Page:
You will note that in Modern Monetary Theory (MMT) there is very little spoken about the money supply. In an endogenous money world there is very little meaning in the aggregate concept of the “money supply”.

The idea that the central banks controls the money supply is a residual from the commodity money systems where the central bank could clearly control the stock of gold, for example. But in a fiat currency, credit money system, this ability to control the stock of “money” is undermined by the demand for credit.

The theory of endogenous money is central to the horizontal analysis in MMT. When we talk about endogenous money we are referring to the outcomes that are arrived at after market participants respond to their own market prospects and central bank policy settings and make decisions about the liquid assets they will hold (deposits) and new liquid assets they will seek (loans).

The “money supply” in an “entrepreneurial economy” is demand-determined – as the demand for credit expands so does the money supply. As credit is repaid the money supply shrinks. These flows are going on all the time and the stock measure we choose to call the money supply, say M3 is just an arbitrary reflection of the credit circuit.

Please read my blog – Understanding central bank operations – for more discussion on this point.

The supply of money is determined endogenously by the level of GDP, which means it is a dynamic (rather than a static) concept. Central banks clearly do not determine the volume of deposits held each day. These arise from decisions by commercial banks to make loans. The central bank can determine the price of “money” by setting the interest rate on bank reserves but always stand ready to provide the necessary reserves on demand from the banks.

Further expanding the monetary base (bank reserves) as I argued in these blogs – Building bank reserves will not expand credit and Building bank reserves is not inflationary – does not lead to an expansion of credit.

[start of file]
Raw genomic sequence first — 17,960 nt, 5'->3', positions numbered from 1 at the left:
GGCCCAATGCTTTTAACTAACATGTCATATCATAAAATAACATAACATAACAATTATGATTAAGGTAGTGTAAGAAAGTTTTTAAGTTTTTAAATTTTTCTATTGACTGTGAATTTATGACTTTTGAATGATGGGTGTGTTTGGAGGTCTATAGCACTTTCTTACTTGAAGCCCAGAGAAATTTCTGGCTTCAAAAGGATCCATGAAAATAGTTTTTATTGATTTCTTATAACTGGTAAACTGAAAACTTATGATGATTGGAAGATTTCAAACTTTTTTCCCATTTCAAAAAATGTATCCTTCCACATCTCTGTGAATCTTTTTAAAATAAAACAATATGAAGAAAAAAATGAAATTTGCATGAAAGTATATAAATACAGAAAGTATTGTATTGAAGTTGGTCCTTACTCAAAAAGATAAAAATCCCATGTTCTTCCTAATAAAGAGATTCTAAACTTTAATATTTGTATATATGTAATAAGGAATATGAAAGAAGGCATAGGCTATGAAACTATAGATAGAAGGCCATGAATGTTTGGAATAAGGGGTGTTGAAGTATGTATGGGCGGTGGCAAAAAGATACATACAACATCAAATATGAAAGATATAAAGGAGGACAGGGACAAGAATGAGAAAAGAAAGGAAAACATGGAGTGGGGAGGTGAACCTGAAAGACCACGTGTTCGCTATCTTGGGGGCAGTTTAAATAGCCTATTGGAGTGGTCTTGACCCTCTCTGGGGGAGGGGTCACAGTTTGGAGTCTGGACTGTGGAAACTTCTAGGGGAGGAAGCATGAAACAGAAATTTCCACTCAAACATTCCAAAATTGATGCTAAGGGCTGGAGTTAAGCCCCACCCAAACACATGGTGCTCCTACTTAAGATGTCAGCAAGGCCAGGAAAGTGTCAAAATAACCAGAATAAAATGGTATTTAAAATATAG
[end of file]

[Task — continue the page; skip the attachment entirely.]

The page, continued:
The reality is the monetary base responds to the broader, demand-determined money supply – the opposite of the money multiplier causality – as the BIS paper correctly points out.

What about reserves? The mainstream position is that banks lend out reserves – a proposition refuted by MMT.

The BIS paper says:

Banks hold reserves for two main reasons: i) to meet any reserve requirement; and ii) to provide a cushion against uncertainty related to payments flows. The quantity of reserves demanded is then typically interest-inelastic, dictated largely by structural characteristics of the payments system and the monetary operating framework, particularly the reserve requirement. When reserves are remunerated at a rate below the market rate, as is generally the case, achieving the desired interest rate target entails that the central bank supply reserves as demanded by the system. In the case where reserves are remunerated at the market rate, they become a close substitute for other short-term liquid assets and the amount of reserves in the system is a choice of the central bank. In either case, the interest rate can be set quite independently of the amount of reserves in the system and changes in the stance of policy need not involve any change in this amount.